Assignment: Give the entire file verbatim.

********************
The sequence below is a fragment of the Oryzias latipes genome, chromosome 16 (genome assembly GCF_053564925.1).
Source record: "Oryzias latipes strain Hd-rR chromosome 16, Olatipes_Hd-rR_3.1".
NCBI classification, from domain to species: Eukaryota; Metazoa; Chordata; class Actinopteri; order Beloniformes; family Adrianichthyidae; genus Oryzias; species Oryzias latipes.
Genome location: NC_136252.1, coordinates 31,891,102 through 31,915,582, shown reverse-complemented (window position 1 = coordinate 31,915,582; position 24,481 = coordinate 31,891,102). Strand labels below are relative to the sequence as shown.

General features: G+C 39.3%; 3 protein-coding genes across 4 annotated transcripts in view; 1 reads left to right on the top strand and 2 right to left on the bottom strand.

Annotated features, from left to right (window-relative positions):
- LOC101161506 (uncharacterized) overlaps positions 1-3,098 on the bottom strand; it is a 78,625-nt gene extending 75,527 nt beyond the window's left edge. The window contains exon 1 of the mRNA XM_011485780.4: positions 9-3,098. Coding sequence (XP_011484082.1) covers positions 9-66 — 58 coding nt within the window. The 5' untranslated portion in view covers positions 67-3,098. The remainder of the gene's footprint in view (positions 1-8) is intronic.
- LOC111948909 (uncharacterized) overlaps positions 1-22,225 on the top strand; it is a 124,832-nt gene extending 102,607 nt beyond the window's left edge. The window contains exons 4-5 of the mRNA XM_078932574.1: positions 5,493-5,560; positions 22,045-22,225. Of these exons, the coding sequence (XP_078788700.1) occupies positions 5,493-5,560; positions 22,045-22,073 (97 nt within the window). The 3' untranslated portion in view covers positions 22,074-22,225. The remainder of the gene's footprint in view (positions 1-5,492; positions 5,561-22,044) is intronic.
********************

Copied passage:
The sequence below is a fragment of the Oryzias latipes genome, chromosome 16 (genome assembly GCF_053564925.1).
Source record: "Oryzias latipes strain Hd-rR chromosome 16, Olatipes_Hd-rR_3.1".
NCBI classification, from domain to species: Eukaryota; Metazoa; Chordata; class Actinopteri; order Beloniformes; family Adrianichthyidae; genus Oryzias; species Oryzias latipes.
Genome location: NC_136252.1, coordinates 31,891,102 through 31,915,582, shown reverse-complemented (window position 1 = coordinate 31,915,582; position 24,481 = coordinate 31,891,102). Strand labels below are relative to the sequence as shown.

General features: G+C 39.3%; 3 protein-coding genes across 4 annotated transcripts in view; 1 reads left to right on the top strand and 2 right to left on the bottom strand.

Annotated features, from left to right (window-relative positions):
- LOC101161506 (uncharacterized) overlaps positions 1-3,098 on the bottom strand; it is a 78,625-nt gene extending 75,527 nt beyond the window's left edge. The window contains exon 1 of the mRNA XM_011485780.4: positions 9-3,098. Coding sequence (XP_011484082.1) covers positions 9-66 — 58 coding nt within the window. The 5' untranslated portion in view covers positions 67-3,098. The remainder of the gene's footprint in view (positions 1-8) is intronic.
- LOC111948909 (uncharacterized) overlaps positions 1-22,225 on the top strand; it is a 124,832-nt gene extending 102,607 nt beyond the window's left edge. The window contains exons 4-5 of the mRNA XM_078932574.1: positions 5,493-5,560; positions 22,045-22,225. Of these exons, the coding sequence (XP_078788700.1) occupies positions 5,493-5,560; positions 22,045-22,073 (97 nt within the window). The 3' untranslated portion in view covers positions 22,074-22,225. The remainder of the gene's footprint in view (positions 1-5,492; positions 5,561-22,044) is intronic.